Yikes! I feel Pondiscio’s pain. Even though trailing behind the Millennials in vaguely defined Generation Z, my fellow kids and I will reap some of the consequences. So yes, I do care. Continue Reading »

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February
25th 2015
Exciting Stuff: Jeffco’s Jefferson Area Plan Moves Closer to a Vote

Posted under Innovation and Reform & innovation schools & Middle School & Principals & School Board

Many moons ago, in a long-lost time known only as “November,” I highlighted some positive efforts for change in the Jefferson Articulation Area, one of Jefferson County School District’s most challenging regions. The wheels have been somewhat quietly grinding since then, and I’m happy to report that a plan for the area will come up for a board vote on March 5.

In February, a number of principals from schools in the Jefferson Articulation Area—all of whom have been intimately involved with the development of a plan for their schools—presented a plan of action to the board. The plan is the culmination of a massive process that pulled together district officials, school leaders, community members, and parents. I took a fun field trip to one of the community meetings, and I have to say it was very cool to see. Continue Reading »

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February
23rd 2015
In K-12 “Education Reform” Debates, Blind Spots, Blind Spots Everywhere

Posted under High School & Innovation and Reform & Journalism

Welcome to a new week. With all the snow and cold outside, it seems like a good time to pause and reflect on the big picture of improving K-12 education. Which takes me straight to a Thursday thought piece by Andy Rotherham, titled “Education Reformers Have a Big Blind Spot.”

What is the big blind spot? The subtitle spells it out: “The people trying to fix today’s public schools were overwhelmingly good at school themselves.” As I see it, the piece raises two key points for discussion: one directly and one indirectly.

But first, allow me a brief moment of personal privilege to note that it’s been a full 2 years and 3 months (back when I was still 5 years old) since Rotherham has appeared on the blog (which by the way, highlights a report that speaks directly to Harrison School District’s powerful Effectiveness and Results program). The long hiatus is over. Continue Reading »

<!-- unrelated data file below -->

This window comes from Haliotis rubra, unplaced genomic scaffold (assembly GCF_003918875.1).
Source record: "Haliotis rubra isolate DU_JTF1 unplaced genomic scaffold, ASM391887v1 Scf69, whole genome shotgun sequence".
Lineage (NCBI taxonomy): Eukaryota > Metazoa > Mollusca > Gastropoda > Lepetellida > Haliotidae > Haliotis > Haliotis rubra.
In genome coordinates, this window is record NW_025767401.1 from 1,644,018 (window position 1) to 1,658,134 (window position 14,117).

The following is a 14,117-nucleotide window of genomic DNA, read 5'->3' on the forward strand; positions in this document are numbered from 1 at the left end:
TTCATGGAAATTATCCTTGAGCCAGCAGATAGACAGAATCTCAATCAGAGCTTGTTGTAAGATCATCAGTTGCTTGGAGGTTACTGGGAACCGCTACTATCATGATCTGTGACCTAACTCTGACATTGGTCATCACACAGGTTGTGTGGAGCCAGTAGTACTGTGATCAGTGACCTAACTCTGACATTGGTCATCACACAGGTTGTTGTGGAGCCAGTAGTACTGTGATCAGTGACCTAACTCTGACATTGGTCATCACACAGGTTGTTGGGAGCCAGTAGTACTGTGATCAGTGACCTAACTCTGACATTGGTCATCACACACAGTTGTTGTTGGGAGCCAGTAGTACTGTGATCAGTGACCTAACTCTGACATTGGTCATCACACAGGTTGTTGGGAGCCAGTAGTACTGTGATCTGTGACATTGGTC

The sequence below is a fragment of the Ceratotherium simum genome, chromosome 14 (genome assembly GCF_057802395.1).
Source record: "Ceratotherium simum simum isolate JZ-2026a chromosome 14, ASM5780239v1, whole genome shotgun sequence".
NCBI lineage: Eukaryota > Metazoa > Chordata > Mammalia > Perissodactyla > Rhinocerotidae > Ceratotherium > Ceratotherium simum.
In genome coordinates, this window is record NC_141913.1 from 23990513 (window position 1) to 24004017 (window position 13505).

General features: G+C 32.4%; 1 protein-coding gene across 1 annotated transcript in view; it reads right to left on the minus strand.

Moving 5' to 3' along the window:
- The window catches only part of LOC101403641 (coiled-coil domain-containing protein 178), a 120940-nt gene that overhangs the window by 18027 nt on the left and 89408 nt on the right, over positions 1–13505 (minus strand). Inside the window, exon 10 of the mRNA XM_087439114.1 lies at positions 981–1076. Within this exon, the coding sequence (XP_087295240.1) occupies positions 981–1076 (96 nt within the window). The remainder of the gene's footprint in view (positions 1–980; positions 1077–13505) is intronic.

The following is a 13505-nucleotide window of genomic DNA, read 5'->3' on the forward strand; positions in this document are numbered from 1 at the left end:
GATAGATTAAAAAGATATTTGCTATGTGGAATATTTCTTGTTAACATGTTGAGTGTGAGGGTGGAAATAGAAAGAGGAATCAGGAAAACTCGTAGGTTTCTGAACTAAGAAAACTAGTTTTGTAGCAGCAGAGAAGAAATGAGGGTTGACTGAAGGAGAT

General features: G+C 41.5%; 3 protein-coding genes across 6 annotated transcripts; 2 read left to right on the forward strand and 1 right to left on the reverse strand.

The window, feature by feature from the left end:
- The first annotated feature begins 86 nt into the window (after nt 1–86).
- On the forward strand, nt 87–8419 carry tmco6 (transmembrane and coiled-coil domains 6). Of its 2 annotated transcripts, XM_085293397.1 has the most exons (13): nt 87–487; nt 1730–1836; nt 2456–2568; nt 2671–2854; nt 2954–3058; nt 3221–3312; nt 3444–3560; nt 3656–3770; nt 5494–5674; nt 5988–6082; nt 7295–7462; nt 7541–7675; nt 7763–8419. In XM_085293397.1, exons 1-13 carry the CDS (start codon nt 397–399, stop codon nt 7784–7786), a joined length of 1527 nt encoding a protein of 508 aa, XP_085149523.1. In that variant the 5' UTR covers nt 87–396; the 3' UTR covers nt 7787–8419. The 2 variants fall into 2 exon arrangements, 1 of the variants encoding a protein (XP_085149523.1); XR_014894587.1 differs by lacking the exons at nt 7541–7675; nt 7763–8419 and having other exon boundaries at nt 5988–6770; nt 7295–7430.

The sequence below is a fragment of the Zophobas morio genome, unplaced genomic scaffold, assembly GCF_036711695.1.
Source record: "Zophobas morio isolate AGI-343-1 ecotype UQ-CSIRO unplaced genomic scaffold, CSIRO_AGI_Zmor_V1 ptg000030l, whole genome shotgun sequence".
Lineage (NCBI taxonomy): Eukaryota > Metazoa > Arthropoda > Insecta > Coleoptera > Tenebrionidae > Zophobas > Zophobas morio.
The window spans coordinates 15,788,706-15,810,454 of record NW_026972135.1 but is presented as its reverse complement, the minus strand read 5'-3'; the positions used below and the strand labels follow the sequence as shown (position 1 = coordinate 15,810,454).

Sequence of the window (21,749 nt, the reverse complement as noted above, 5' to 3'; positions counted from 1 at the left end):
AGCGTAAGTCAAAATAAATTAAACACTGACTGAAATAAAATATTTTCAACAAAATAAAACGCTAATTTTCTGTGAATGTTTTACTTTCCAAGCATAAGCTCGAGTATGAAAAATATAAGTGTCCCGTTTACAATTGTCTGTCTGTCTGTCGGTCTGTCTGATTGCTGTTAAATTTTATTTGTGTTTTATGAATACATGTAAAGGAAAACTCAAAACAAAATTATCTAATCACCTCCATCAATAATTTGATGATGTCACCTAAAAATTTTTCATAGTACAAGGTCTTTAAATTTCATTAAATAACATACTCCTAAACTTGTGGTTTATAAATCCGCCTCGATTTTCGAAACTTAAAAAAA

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February
20th 2015
State Board Gets Even Weirder On Testing Issue

Posted under Education Politics & School Board & School Finance & State Board of Education & State Legislature & Testing

Last month, we kicked off the 2015 legislative party together. I promised it would be an exciting year, and that has certainly been the case. But I may have been wrong about where that excitement would be coming from. The legislature has its hands full when it comes to education-related issues, but the real party seems to be at the Colorado State Board of Education.

As faithful readers and education followers know, the Colorado State Board of Education got weird in January by voting (along unexpected lines) to grant districts waivers from the performance-based part of this year’s PARCC exams. Those waivers were slapped down by a recent opinion from Colorado Attorney General Cynthia Coffman, but that hasn’t stopped the action at good ol’ SBOE.

For starters, the board voted 5-1 (Chairwoman Marcia Neal was absent due to medical issues) to postpone action on the PARCC waiver requests it has received. Judging from comments made during the meeting, this extension is being granted in the hopes that the legislature will “clarify” the issue. According to Chalkbeat, there are currently 20 district waiver requests pending. PARCC’s Performance-Based Assessment is due to be administered next month, which means the extension causes some interesting timing issues.

Most education folks (including myself) thought the matter was settled with the AG’s opinion, but that apparently isn’t the case. Buckle your seatbelts, friends—stuff’s likely going to get weirder on PARCC waivers before it gets… unweirder. Nope, that’s not a word.

Anyway, because the waiver decision extension wasn’t quite weird enough, rogue SBOE member Steve Durham also pulled out another surprising motion: Eliminate penalties for districts who fail to meet the required 95 percent participation threshold on state assessments due to parental opt outs. Continue Reading »